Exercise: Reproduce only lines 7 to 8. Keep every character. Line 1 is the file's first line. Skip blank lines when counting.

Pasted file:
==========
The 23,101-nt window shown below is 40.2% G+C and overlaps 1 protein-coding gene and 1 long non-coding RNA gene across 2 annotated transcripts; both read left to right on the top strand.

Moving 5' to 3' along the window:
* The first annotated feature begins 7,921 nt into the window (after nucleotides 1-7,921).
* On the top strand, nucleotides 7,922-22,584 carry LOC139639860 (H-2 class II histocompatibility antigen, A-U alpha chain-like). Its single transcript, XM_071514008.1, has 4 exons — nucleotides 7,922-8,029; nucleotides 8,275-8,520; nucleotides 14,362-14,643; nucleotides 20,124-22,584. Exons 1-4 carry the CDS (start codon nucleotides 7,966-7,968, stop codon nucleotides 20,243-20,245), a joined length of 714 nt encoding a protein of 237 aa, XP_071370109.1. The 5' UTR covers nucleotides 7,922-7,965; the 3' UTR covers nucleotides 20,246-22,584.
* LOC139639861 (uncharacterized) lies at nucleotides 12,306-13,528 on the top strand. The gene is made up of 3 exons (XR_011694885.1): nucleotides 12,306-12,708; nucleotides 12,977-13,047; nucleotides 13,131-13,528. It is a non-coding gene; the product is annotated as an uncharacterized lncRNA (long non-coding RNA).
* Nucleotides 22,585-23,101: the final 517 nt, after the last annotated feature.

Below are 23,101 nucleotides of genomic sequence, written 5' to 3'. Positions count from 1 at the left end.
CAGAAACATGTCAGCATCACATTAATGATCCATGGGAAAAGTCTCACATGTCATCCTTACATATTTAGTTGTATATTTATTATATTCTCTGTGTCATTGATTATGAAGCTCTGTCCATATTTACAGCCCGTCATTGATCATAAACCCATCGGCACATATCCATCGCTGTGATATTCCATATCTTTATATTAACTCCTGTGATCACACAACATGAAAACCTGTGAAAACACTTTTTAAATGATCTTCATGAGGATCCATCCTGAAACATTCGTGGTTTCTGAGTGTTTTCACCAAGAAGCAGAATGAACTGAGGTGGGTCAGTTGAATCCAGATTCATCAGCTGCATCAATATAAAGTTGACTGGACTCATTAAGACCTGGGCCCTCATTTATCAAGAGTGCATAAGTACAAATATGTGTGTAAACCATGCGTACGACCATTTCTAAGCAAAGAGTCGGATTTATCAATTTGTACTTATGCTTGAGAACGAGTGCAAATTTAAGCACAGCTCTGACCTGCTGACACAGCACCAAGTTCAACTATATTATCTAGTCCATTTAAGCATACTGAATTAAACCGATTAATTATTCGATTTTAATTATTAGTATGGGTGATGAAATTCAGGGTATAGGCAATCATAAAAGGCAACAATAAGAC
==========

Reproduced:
Below are 23,101 nucleotides of genomic sequence, written 5' to 3'. Positions count from 1 at the left end.
CAGAAACATGTCAGCATCACATTAATGATCCATGGGAAAAGTCTCACATGTCATCCTTACATATTTAGTTGTATATTTATTATATTCTCTGTGTCATTGATTATGAAGCTCTGTCCATATTTACAGCCCGTCATTGATCATAAACCCATCGGCACATATCCATCGCTGTGATATTCCATATCTTTATATTAACTCCTGTGATCACACAACATGAAAACCTGTGAAAACACTTTTTAAATGATCTTCATGAGGATCCATCCTGAAACATTCGTGGTTTCTGAGTGTTTTCACCAAGAAGCAGAATGAACTGAGGTGGGTCAGTTGAATCCAGATTCATCAGCTGCATCAATATAAAGTTGACTGGACTCATTAAGACCTGGGCCCTCATTTATCAAGAGTGCATAAGTACAAATATGTGTGTAAACCATGCGTACGACCATTTCTAAGCAAAGAGTCGGATTTATCAATTTGTACTTATGCTTGAGAACGAGTGCAAATTTAAGCACAGCTCTGACCTGCTGACACAGCACCAAGTTCAACTATATTATCTAGTCCATTTAAGCATACTGAATTAAACCGATTAATTATTCGATTTTAATTATTAGTATGGGTGATGAAATTCAGGGTATAGGCAATCATAAAAGGCAACAATAAGAC